Born at Saint-Pierre-Montlimart (Maine and Loire), October 21, 1821.
Taking of the habit at Nancy, March 16, 1848.
Oblation at Nancy, March 17, 1849. (no. 246)
Ordination to the priesthood at Nancy, August 26, 1849.
Expelled from the Congregation, January 15, 1864.
Alexandre Chauviré was born at Saint-Pierre-Montlimart in the diocese of Angers, October 21, 1821. he entered the novitiate of Nancy on March 16, 1848 and made his oblation on March 17, 1849. While on a trip to Nancy, Bishop de Mazenod ordained him to the priesthood on August 26, 1849. Shortly after his ordination, Father Chauviré asked to leave the Congregation to help his parents. Father Dassy, the superior at Nancy, seemed to support this request and gave as the reason the fact that this individual should never have been ordained to the priesthood since he was “not fervent enough and did not sufficiently love the Rule.” The Founder wrote to the superior on September 26 and rebuked him for not having put forward this judgment before accepting this individual for profession, a person who apparently only joined the Congregation in order to get ordained.
As a result, Father Chauviré remained an Oblate. In 1850-1851, he was in residence at Le Calvaire in Marseilles, where he was in charge of the sacristy. He subsequently taught Sacred Scripture and history at the major seminary of Fréjus from 1852 to 1858. During the summer of 1858, Father Magnan, the superior, wrote to Father Casimir Aubert, the provincial of Midi, to ask him to recall as soon as possible this priest who was the cause of “inexcusable conduct with regard to one of the students who was his penitent.” Father Chauviré was sent to the major seminary of Ajaccio where he taught Sacred Scripture and history until 1863. He then asked to be employed in a ministry outside the seminary. During the summer, he was sent as a mission preacher to the Oblate house in Angers. There, he met Father Burfin, provincial of Nord, and made a bad impression on him. On October 17 Father Burfin wrote to Father Fabre that Father Chauviré was saying: “among other things, that you consider him the most capable man in the whole Congregation, a claim that I do not in the least believe as being true. Chauviré is a man who rates himself too highly...”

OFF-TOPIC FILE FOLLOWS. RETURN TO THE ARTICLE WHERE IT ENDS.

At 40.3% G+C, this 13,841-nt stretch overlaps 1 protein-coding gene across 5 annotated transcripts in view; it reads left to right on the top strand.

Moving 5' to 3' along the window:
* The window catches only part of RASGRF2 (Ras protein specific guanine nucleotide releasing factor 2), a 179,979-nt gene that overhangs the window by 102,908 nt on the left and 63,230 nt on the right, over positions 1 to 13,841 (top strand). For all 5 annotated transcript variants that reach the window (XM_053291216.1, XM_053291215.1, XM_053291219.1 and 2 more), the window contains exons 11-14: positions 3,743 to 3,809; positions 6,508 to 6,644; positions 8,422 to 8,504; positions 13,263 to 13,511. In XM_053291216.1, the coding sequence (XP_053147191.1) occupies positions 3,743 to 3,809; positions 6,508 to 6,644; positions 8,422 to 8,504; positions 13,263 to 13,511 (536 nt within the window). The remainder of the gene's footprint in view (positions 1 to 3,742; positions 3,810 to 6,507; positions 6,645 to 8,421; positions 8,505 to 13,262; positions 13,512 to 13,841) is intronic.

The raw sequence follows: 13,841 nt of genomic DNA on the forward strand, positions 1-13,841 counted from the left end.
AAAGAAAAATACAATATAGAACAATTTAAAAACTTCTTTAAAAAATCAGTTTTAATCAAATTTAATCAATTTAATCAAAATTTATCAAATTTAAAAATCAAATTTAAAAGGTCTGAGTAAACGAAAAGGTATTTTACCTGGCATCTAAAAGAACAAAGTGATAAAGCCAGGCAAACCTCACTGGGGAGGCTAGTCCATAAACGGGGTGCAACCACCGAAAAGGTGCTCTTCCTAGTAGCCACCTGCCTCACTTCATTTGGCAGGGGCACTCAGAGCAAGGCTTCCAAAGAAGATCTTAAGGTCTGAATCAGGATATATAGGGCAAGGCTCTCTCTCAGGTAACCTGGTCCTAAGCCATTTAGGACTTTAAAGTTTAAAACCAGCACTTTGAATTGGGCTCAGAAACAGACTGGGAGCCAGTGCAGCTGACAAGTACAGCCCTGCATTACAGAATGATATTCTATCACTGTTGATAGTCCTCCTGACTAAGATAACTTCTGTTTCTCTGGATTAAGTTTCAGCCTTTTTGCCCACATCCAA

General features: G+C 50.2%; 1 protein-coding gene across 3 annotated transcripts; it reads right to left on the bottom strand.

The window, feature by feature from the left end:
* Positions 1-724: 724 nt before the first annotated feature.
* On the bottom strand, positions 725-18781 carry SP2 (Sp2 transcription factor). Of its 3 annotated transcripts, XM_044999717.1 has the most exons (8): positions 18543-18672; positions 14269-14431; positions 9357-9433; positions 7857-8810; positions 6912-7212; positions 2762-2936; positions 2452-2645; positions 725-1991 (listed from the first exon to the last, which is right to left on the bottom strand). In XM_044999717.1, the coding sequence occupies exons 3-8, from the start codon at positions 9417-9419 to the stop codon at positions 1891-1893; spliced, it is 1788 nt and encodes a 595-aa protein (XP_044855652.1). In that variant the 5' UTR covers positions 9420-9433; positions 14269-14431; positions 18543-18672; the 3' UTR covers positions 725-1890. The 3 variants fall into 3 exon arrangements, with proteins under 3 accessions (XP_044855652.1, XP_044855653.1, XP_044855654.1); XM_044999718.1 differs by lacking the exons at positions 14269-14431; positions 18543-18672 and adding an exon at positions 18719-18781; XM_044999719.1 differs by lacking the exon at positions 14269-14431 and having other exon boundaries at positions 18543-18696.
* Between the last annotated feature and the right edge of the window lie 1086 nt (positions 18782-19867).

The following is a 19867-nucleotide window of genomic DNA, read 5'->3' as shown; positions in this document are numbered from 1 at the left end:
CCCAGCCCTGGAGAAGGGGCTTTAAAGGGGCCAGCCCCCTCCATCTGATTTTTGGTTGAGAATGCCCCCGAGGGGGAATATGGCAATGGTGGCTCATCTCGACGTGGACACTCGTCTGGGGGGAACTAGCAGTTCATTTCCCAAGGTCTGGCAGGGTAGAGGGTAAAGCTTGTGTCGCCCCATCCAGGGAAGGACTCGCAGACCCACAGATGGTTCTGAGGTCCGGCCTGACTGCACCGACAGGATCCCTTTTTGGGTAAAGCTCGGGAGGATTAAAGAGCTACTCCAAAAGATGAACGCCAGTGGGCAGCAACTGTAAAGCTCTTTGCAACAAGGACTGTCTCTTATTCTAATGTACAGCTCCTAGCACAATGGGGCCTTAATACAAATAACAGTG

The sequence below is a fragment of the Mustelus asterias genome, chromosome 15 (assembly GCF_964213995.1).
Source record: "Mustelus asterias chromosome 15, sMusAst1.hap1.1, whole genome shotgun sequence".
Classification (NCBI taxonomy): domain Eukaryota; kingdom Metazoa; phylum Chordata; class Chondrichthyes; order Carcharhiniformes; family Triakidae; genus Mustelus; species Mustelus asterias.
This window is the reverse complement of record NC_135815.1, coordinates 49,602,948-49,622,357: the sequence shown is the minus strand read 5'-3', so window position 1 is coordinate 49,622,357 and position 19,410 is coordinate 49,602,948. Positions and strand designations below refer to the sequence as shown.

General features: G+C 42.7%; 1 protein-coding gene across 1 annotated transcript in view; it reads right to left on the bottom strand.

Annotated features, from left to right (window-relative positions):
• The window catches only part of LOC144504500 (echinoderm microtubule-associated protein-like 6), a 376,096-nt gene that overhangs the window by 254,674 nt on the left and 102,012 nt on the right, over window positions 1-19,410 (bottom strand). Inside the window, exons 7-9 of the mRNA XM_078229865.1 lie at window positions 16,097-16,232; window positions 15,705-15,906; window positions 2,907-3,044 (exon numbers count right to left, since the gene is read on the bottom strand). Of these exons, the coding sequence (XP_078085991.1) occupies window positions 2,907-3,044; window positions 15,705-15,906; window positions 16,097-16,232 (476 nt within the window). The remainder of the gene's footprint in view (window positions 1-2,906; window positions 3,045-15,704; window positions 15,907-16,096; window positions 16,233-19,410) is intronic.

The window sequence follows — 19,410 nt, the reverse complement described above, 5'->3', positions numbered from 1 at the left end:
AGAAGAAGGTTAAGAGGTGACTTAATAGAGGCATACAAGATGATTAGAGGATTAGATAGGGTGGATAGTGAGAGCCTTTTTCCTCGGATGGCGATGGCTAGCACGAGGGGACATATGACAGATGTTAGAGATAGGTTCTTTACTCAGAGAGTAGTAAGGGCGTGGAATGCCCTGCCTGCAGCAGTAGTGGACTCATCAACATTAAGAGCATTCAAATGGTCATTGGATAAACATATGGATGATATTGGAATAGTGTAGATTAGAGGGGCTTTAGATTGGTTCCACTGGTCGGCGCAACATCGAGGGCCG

At the beginning of 1864, a priest from Angers accused him of seducing a young person. In the January 15, 1862 session of the General Council the decision was taken to expel him “in consideration of the fact that the abovementioned priest had, several times already and in almost all the places he had been posted, been subject to the same grave accusation and we no longer expect that this wretch will mend his ways.” By a February 9, 1864 letter to Father Fabre, Father Chauviré categorically denied any accusation of solicitation at Angers and in the other houses where he had resided. It was with regret that he left the Congregation and he requested a letter of recommendation to his bishop, the bishop of Angers.
Yvon Beaudoin, o.m.i.
Oblate General Archives in Rome. Oblation formula, Nancy, March 17, 1849; letter to Father Fabre, February 9, 1864.